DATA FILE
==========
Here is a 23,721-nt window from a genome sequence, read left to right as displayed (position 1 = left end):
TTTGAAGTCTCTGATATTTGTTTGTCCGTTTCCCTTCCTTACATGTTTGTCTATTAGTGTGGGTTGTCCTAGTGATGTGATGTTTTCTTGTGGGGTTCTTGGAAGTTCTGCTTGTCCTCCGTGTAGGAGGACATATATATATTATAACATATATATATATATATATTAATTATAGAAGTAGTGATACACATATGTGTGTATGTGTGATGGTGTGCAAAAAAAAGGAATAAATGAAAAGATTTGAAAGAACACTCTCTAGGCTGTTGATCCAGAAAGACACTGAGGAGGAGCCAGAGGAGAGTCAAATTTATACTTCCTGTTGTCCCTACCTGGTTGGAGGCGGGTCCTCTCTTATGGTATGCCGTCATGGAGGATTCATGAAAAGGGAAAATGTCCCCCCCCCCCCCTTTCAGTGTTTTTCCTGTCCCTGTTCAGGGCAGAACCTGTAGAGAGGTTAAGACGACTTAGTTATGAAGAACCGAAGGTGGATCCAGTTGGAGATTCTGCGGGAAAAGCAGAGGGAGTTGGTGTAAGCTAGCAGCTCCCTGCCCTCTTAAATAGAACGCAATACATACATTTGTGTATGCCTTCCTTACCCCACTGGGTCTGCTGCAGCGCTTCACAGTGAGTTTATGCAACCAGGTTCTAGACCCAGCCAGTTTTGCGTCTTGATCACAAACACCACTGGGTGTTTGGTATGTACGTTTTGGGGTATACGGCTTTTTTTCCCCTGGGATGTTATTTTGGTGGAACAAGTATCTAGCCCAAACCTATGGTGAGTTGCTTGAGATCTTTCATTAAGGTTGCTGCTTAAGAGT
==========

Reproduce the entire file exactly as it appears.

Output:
Here is a 23,721-nt window from a genome sequence, read left to right as displayed (position 1 = left end):
TTTGAAGTCTCTGATATTTGTTTGTCCGTTTCCCTTCCTTACATGTTTGTCTATTAGTGTGGGTTGTCCTAGTGATGTGATGTTTTCTTGTGGGGTTCTTGGAAGTTCTGCTTGTCCTCCGTGTAGGAGGACATATATATATTATAACATATATATATATATATATTAATTATAGAAGTAGTGATACACATATGTGTGTATGTGTGATGGTGTGCAAAAAAAAGGAATAAATGAAAAGATTTGAAAGAACACTCTCTAGGCTGTTGATCCAGAAAGACACTGAGGAGGAGCCAGAGGAGAGTCAAATTTATACTTCCTGTTGTCCCTACCTGGTTGGAGGCGGGTCCTCTCTTATGGTATGCCGTCATGGAGGATTCATGAAAAGGGAAAATGTCCCCCCCCCCCCCTTTCAGTGTTTTTCCTGTCCCTGTTCAGGGCAGAACCTGTAGAGAGGTTAAGACGACTTAGTTATGAAGAACCGAAGGTGGATCCAGTTGGAGATTCTGCGGGAAAAGCAGAGGGAGTTGGTGTAAGCTAGCAGCTCCCTGCCCTCTTAAATAGAACGCAATACATACATTTGTGTATGCCTTCCTTACCCCACTGGGTCTGCTGCAGCGCTTCACAGTGAGTTTATGCAACCAGGTTCTAGACCCAGCCAGTTTTGCGTCTTGATCACAAACACCACTGGGTGTTTGGTATGTACGTTTTGGGGTATACGGCTTTTTTTCCCCTGGGATGTTATTTTGGTGGAACAAGTATCTAGCCCAAACCTATGGTGAGTTGCTTGAGATCTTTCATTAAGGTTGCTGCTTAAGAGT